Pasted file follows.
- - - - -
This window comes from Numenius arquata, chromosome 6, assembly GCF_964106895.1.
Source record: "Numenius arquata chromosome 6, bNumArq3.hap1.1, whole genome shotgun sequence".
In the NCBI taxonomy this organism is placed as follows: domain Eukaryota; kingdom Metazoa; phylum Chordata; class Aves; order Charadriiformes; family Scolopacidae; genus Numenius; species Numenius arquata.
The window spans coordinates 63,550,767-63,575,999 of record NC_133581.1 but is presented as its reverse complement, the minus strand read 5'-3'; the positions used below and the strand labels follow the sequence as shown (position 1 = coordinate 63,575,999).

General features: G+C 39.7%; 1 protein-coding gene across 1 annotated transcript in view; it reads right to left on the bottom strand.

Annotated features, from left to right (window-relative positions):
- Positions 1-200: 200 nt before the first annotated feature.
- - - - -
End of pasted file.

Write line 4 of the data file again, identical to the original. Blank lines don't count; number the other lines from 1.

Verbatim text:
The window spans coordinates 63,550,767-63,575,999 of record NC_133581.1 but is presented as its reverse complement, the minus strand read 5'-3'; the positions used below and the strand labels follow the sequence as shown (position 1 = coordinate 63,575,999).